With the rise of sustainable energy generation, the need for integrated building energy storage solutions increases. Supercapacitors have not yet been considered a viable alternative to Li-ion batteries, often because of their space requirements. We present the function integration of supercapacitors into a facade, where space is abundant when using novel lightweight Carbon Reinforced Concrete (CRC) construction designs. We develop real prototypes. While materials and processes for the approach have been characterized for manufacturability in earlier studies, the resulting sustainability potential remains an open question. This study therefore assesses and supports the design process of that multifunctional facade with the help of Life Cycle Assessment (LCA). LCA results shall guide design choices on materials and constructional alternatives. We further elaborate on the potential of the multifunctional facade to compete with a Li-ion battery system as the current benchmark for residential energy storage. While the proposed design is still a prototype, the cradle-to-site LCA models a full-scale production to allow for that comparability. We calculate the greenhouse gas (GHG) minimization potential for the multifunctional facade with integrated supercapacitors. It is significantly lower by a factor of around 20 in comparison to Li-ion battery energy storage. We further use different functional units to interpret the LCA results, considering both the function of the facade and energy storage. Overall, results show that the choice of the functional unit affects the material and constructional recommendations.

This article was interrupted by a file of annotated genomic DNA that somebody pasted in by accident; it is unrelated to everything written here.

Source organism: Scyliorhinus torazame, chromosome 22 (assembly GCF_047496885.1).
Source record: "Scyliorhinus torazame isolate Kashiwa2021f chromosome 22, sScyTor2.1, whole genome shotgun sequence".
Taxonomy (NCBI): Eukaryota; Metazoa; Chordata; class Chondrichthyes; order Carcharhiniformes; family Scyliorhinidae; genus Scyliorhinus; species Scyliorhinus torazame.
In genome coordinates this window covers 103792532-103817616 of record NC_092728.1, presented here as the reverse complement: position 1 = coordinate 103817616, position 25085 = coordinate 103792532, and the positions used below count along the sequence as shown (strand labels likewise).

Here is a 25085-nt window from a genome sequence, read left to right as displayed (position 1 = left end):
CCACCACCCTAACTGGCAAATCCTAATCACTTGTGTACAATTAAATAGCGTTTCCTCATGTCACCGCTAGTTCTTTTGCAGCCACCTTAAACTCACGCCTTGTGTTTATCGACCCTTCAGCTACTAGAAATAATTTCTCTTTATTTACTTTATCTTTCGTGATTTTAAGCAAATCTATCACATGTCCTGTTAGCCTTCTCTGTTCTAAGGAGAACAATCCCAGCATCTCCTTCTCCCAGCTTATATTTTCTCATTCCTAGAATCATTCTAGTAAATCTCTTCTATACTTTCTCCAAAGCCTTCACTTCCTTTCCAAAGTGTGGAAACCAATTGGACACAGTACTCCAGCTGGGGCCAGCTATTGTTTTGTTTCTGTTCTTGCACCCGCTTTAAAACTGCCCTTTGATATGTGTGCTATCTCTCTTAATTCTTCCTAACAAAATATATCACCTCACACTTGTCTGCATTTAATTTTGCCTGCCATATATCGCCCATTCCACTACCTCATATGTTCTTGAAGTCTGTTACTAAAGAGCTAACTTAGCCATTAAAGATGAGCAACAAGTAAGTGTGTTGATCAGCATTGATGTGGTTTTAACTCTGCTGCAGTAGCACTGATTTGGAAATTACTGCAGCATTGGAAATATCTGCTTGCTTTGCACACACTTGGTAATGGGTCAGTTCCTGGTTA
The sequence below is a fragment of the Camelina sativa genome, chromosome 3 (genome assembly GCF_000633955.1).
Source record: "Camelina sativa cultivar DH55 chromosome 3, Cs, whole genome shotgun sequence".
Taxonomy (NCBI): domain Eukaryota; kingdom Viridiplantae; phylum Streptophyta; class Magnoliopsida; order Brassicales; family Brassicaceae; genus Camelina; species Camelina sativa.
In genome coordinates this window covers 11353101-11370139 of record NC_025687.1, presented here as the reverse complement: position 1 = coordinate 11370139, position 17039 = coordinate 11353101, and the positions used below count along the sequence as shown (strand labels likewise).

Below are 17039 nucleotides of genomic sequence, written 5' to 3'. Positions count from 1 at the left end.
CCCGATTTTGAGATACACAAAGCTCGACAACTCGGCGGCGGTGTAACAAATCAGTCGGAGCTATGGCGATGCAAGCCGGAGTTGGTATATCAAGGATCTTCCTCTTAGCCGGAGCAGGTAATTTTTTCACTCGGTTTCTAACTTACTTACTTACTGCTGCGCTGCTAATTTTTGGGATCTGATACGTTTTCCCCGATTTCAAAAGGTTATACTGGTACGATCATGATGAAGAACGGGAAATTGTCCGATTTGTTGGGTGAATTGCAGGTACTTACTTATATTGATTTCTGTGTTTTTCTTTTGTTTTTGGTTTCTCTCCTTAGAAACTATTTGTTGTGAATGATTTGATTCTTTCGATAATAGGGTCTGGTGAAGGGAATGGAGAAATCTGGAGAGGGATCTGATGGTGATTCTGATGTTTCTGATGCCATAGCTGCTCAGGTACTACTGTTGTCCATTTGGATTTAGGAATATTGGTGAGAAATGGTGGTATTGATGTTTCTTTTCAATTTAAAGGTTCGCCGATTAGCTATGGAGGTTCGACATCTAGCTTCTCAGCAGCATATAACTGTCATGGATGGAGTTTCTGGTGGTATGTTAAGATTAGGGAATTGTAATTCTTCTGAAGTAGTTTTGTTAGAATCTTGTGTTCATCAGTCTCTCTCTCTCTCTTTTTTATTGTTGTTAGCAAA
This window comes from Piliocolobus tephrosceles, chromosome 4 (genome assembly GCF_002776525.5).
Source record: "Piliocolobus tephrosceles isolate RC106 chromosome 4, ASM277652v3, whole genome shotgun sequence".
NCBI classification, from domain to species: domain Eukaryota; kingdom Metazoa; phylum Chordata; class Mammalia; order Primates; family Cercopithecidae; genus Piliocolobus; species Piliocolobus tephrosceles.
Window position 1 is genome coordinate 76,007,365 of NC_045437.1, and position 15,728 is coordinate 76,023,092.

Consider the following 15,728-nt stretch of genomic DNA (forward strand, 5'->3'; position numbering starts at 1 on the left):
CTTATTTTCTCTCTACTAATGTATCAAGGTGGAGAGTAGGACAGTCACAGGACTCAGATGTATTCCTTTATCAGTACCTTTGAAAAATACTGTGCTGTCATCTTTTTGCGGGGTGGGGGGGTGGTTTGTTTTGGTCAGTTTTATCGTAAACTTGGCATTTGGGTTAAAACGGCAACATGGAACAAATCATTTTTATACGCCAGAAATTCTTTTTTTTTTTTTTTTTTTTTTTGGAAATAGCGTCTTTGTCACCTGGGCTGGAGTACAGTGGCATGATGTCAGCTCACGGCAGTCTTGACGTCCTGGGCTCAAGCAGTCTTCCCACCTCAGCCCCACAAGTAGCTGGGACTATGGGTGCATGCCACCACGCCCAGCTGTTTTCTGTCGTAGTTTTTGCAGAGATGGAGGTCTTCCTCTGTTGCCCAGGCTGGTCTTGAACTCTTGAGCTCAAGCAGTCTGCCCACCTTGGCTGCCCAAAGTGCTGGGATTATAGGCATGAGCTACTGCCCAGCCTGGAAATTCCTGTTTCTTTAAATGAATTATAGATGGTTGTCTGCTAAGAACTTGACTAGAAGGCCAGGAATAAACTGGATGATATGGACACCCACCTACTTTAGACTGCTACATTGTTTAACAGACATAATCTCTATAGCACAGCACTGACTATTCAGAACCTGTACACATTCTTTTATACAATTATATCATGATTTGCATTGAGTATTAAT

|Journal||Building and environment|
|Publication status||Published - Oct 2022|
Research priority areas of TU Dresden
Sustainable Development Goals
ASJC Scopus subject areas
- Carbon reinforced concrete, Function integration, Innovation, Life cycle assessment, Supercapacitor